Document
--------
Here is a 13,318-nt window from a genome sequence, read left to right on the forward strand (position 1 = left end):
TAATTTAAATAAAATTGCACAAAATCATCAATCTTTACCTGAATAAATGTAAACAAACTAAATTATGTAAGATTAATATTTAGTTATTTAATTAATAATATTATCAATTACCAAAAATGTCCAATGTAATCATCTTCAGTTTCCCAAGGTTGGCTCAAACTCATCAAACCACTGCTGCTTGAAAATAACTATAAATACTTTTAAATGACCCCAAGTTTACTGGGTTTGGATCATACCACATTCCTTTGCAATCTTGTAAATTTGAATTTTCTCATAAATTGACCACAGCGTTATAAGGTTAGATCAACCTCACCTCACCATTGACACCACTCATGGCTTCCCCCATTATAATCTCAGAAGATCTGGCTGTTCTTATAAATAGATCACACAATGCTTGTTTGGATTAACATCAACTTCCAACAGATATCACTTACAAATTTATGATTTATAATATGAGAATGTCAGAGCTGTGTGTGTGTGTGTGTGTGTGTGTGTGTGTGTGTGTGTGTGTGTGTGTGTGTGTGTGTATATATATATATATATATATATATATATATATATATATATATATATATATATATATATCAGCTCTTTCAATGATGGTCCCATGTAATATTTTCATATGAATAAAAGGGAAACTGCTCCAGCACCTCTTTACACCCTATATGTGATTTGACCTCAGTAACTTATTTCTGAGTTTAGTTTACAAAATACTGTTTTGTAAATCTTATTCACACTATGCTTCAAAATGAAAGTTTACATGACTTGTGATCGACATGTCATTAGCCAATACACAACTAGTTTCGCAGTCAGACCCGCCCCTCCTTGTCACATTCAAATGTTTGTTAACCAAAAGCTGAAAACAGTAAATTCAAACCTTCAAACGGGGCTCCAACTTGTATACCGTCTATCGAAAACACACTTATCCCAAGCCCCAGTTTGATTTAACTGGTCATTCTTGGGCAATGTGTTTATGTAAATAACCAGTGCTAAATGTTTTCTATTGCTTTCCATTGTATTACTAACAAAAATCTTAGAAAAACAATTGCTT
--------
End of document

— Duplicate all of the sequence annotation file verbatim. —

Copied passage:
Here is a 13,318-nt window from a genome sequence, read left to right on the forward strand (position 1 = left end):
TAATTTAAATAAAATTGCACAAAATCATCAATCTTTACCTGAATAAATGTAAACAAACTAAATTATGTAAGATTAATATTTAGTTATTTAATTAATAATATTATCAATTACCAAAAATGTCCAATGTAATCATCTTCAGTTTCCCAAGGTTGGCTCAAACTCATCAAACCACTGCTGCTTGAAAATAACTATAAATACTTTTAAATGACCCCAAGTTTACTGGGTTTGGATCATACCACATTCCTTTGCAATCTTGTAAATTTGAATTTTCTCATAAATTGACCACAGCGTTATAAGGTTAGATCAACCTCACCTCACCATTGACACCACTCATGGCTTCCCCCATTATAATCTCAGAAGATCTGGCTGTTCTTATAAATAGATCACACAATGCTTGTTTGGATTAACATCAACTTCCAACAGATATCACTTACAAATTTATGATTTATAATATGAGAATGTCAGAGCTGTGTGTGTGTGTGTGTGTGTGTGTGTGTGTGTGTGTGTGTGTGTGTGTGTGTGTGTGTATATATATATATATATATATATATATATATATATATATATATATATATATATATATATCAGCTCTTTCAATGATGGTCCCATGTAATATTTTCATATGAATAAAAGGGAAACTGCTCCAGCACCTCTTTACACCCTATATGTGATTTGACCTCAGTAACTTATTTCTGAGTTTAGTTTACAAAATACTGTTTTGTAAATCTTATTCACACTATGCTTCAAAATGAAAGTTTACATGACTTGTGATCGACATGTCATTAGCCAATACACAACTAGTTTCGCAGTCAGACCCGCCCCTCCTTGTCACATTCAAATGTTTGTTAACCAAAAGCTGAAAACAGTAAATTCAAACCTTCAAACGGGGCTCCAACTTGTATACCGTCTATCGAAAACACACTTATCCCAAGCCCCAGTTTGATTTAACTGGTCATTCTTGGGCAATGTGTTTATGTAAATAACCAGTGCTAAATGTTTTCTATTGCTTTCCATTGTATTACTAACAAAAATCTTAGAAAAACAATTGCTT